"Aaron, she's just a child. Forget about her."

"I lost her."

"For God's sake, she's not a wallet or a pair of glasses that you misplaced. You knew it had to end. She's been with Maury, right?"

"Yes, yes, but I don't blame her. He's a stronger climber than I am. She told me about it very nicely. But it feels so strange--like we were just getting started, and now it's over. It's so terribly incomplete. Haven't you ever felt this way?"

"Aaron, she treated you badly, all right? Get angry, for God's sake--blow off some steam and get on with your life. You have Miriam, the kids, your practice. You're climbing better than ever."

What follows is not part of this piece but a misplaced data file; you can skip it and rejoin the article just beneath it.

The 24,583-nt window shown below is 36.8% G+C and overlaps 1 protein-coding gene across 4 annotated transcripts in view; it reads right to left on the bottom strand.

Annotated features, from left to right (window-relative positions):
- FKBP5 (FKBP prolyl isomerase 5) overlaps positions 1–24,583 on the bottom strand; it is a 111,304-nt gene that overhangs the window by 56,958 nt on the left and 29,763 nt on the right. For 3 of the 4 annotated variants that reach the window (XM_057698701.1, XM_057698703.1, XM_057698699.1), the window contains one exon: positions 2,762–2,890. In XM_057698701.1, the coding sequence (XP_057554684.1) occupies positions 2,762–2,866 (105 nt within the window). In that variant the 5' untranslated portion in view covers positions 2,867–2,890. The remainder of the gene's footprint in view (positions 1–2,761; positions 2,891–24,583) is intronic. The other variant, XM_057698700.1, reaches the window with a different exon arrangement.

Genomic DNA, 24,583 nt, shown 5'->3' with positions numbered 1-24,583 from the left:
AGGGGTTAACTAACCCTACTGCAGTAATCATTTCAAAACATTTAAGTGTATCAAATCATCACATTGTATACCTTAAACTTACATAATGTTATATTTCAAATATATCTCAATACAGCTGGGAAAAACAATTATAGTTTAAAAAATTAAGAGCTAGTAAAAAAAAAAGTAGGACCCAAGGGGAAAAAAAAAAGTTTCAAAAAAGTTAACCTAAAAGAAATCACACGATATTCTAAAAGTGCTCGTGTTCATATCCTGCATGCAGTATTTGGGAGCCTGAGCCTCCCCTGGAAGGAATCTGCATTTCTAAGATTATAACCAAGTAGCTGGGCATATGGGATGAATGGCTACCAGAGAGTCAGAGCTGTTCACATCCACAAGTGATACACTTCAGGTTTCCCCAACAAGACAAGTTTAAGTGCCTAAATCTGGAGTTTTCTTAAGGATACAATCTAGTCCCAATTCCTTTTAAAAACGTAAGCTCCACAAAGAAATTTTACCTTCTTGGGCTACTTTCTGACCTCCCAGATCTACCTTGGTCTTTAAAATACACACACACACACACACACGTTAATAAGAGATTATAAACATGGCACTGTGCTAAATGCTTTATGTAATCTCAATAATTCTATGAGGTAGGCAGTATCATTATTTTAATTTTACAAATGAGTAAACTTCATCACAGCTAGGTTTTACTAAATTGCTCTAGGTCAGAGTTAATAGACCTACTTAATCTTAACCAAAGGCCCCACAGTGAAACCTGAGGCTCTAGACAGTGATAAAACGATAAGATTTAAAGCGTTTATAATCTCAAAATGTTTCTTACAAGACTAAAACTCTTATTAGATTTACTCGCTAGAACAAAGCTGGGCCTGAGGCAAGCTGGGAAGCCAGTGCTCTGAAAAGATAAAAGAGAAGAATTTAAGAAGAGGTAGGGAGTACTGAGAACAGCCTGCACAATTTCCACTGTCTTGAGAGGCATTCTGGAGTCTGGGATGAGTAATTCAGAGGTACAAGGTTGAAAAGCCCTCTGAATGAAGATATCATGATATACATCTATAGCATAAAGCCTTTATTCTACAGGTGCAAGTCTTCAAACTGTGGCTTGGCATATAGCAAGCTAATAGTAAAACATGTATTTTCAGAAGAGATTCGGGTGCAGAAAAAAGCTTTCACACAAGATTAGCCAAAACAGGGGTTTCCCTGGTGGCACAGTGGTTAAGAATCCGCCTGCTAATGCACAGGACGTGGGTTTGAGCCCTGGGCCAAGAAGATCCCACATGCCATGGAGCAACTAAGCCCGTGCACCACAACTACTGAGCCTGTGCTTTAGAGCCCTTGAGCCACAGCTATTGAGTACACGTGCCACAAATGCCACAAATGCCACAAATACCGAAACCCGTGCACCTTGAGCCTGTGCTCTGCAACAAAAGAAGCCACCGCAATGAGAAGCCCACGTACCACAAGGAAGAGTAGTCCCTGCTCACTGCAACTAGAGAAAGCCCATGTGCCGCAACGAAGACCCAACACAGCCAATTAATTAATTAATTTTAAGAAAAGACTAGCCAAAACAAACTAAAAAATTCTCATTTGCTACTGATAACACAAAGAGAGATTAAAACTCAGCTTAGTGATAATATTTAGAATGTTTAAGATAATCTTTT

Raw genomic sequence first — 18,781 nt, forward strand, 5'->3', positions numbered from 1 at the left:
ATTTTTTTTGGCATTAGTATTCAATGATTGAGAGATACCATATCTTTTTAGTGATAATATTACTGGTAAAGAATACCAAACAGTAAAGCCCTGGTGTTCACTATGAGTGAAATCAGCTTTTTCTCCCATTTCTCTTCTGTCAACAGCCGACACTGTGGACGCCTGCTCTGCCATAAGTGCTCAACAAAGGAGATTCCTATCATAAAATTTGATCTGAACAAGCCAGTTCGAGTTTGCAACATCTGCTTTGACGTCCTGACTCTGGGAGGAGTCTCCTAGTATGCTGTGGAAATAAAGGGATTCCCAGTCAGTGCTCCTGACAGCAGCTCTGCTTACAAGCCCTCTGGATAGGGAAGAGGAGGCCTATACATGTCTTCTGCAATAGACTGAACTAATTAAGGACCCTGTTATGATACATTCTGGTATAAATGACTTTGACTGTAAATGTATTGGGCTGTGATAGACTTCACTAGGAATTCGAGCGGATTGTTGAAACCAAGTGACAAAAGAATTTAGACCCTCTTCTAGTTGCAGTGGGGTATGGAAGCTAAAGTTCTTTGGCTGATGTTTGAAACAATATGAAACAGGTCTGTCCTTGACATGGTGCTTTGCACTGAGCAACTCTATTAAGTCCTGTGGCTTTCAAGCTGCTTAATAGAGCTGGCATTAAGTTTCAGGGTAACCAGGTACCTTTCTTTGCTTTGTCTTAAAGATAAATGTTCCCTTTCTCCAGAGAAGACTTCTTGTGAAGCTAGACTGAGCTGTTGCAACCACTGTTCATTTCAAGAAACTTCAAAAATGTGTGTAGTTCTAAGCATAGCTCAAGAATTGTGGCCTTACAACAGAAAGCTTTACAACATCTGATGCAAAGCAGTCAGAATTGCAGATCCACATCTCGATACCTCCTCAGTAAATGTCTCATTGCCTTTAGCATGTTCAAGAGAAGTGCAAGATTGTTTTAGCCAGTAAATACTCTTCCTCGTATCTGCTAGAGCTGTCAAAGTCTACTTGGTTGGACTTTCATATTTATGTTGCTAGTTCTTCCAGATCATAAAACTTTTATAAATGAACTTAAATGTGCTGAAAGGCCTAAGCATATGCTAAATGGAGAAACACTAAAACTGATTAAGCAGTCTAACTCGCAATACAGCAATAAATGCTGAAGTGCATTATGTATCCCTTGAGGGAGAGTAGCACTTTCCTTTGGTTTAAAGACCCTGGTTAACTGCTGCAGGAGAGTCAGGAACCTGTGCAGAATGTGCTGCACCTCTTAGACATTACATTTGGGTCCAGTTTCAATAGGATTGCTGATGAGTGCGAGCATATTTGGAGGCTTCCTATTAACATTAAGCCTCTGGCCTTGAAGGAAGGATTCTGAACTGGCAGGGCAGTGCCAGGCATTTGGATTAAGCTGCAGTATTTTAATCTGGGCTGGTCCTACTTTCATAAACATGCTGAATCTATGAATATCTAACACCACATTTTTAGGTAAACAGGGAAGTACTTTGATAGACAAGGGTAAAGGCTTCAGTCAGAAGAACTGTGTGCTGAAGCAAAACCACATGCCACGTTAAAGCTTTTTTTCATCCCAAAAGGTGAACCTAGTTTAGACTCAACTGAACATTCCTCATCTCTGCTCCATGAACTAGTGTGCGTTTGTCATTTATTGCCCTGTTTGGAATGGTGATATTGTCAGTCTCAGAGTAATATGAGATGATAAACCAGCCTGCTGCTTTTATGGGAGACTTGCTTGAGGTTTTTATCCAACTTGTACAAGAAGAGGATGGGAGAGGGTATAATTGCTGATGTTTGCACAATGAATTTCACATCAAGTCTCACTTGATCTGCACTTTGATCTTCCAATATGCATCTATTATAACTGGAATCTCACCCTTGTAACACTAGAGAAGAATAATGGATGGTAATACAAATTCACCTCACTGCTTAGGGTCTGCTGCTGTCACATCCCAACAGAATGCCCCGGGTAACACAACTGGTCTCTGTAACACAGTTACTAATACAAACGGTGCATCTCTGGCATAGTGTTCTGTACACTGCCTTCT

"Don't say anything against her, Mart. Please. She was never nasty or anything. We're still friends. She just had to move on."

By the time we finished talking, it was 3 a.m., plus, and I was the one who couldn't sleep. I slid in beside Ellen and slipped an arm beneath her nightgown. She responded with something between a sigh and a grunt. We shared everything except climbing, but I didn't want to tell her about Aaron's call; when she asked in the morning, I said it had been a colleague with a technical problem. Only half a lie.